Country: Saudi Arabia
Title: Wadjda (2012)
Wadjda is the name of a young girl, an only child, living in Riyadh with her mother. Her father visits occasionally, but there's a great deal of domestic friction. His family would like a male heir and Wadjda’s mother can’t risk another childbirth, so the pressure is on to take a second wife. Since Wadjda's mother works at a women-only hospital at the end of a very long and tiresome commute, the girl has learned to be resourceful and independent. She braids soccer bracelets and compiles mix tapes to sell at school, raising money to buy a bicycle so that she can race against her best friend, Abdullah. At school she runs into difficulty with Ms. Hussa, her strict Islamic principal, who dislikes Wadjda’s tomboyish pursuits and religious laxity. But Wadjda figures out a way to kill two birds with one stone: win over Ms. Hussa and earn some serious money by joining the school’s Koran club and besting them in a competition spanning comprehension and recitation. Meanwhile, Abdullah comes over to hang lights on the roof for his uncle’s upcoming political campaign and begins teaching Wadjda how to cycle. The day of the tournament arrives, but little goes according to plan.
Waad Mohammed, as Wadjda, makes a compelling debut in the central role, and her performance pushes an already excellent film into greatness. Her intelligence and determination earn our respect while her rebellious spirit makes us complicit in her every minor crime (although many are not-so-minor in contemporary Saudi Arabia). The clash between her ebullient personality and her fundamentalist environment is riveting, frustrating and insightful. Director Haifaa al-Mansour, Saudi Arabia’s first female director, is careful to show that although Wadjda strains against her cultural and religious confines, this world is also her home. Her love-hate relationship with her homeland is a blasé fact of life; she knows how far to bend the rules and where to eke out entertainment. This lived-in realism is frequently invigorating and uplifting (perhaps more so than an outsider would expect), allowing the film to cultivate a complex emotional tone in which ups and downs are mixed in every facet of her life. Flashes of love, understanding and triumph take place in the personal sphere beneath the public surface where institutional oppression remains implacable.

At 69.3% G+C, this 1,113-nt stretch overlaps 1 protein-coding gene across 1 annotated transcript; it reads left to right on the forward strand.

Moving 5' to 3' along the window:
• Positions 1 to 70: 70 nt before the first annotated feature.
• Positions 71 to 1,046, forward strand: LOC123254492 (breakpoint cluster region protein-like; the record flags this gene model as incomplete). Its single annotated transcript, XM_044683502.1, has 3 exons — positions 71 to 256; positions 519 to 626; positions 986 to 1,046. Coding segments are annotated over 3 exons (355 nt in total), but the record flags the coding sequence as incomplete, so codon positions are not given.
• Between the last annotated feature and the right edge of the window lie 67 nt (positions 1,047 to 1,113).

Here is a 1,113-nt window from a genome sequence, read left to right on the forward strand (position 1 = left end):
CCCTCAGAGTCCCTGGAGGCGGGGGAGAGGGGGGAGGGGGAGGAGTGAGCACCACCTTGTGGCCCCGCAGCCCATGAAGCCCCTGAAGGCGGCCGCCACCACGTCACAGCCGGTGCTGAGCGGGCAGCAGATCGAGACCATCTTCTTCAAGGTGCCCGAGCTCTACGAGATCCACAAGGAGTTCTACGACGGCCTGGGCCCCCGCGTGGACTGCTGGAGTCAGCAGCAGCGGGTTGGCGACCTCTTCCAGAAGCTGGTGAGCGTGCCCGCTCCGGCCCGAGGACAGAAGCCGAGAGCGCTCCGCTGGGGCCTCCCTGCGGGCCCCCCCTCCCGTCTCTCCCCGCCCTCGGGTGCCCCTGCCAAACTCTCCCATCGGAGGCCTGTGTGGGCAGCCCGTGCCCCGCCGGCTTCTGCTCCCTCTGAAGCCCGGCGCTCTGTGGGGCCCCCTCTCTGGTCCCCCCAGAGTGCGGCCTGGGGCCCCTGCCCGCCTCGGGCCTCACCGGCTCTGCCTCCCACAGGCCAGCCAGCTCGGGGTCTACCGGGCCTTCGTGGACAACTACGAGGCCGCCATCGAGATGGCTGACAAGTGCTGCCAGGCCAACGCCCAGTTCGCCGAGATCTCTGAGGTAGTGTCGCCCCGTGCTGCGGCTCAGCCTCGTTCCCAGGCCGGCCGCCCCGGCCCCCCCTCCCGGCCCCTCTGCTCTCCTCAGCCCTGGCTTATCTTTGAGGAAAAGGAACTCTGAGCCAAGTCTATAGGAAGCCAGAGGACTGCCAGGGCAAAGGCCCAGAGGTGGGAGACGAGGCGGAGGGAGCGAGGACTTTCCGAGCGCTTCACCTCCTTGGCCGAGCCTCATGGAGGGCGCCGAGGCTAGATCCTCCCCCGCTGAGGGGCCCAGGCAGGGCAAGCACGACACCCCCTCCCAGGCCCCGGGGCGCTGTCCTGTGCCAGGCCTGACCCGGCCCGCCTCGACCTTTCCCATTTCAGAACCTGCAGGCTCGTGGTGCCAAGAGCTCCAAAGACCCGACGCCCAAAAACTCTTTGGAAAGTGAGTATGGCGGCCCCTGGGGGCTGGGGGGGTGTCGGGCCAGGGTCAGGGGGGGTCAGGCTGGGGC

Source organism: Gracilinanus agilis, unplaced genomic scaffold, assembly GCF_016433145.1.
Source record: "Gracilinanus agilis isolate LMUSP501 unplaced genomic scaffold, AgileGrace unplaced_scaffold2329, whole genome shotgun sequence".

Wadjda takes a clearly feminist stance against the religious-state system in which women are not to be seen in public and rarely heard, have limited education and career opportunities, no political voice, and are expected to take exclusively subservient roles as wives and mothers. Al-Mansour handles this issue as part of Wadjda’s coming-of-age narrative. The viewer isn’t able to forget that women are treated as second-class citizens because it is impossible for Wadjda to forget. It trickles into every aspect of her life: when a male construction crew is on a nearby roof her class can’t play outside, she can only sneak peeks at a next-door political rally, to travel around town she must ask Abdullah to accompany her, her father’s family tree doesn’t bother to include the women, etc. But what’s especially rare for a movie with such a vocal message is that the opposition is not portrayed as one-dimensional villains. Even Ms. Hussa is human (we get hints that she may be overcompensating for her own feelings of suffocation), and although I find Wadjda’s father despicably weak, his love for his daughter feels genuine. The film’s real bad guys are faceless: the predominantly unseen but ubiquitously felt status quo of patriarchy, dogma and repression. Wadjda and her mother (their relationship being the film’s other strong point) have little choice but to endure as best they can, and to treasure even small victories.
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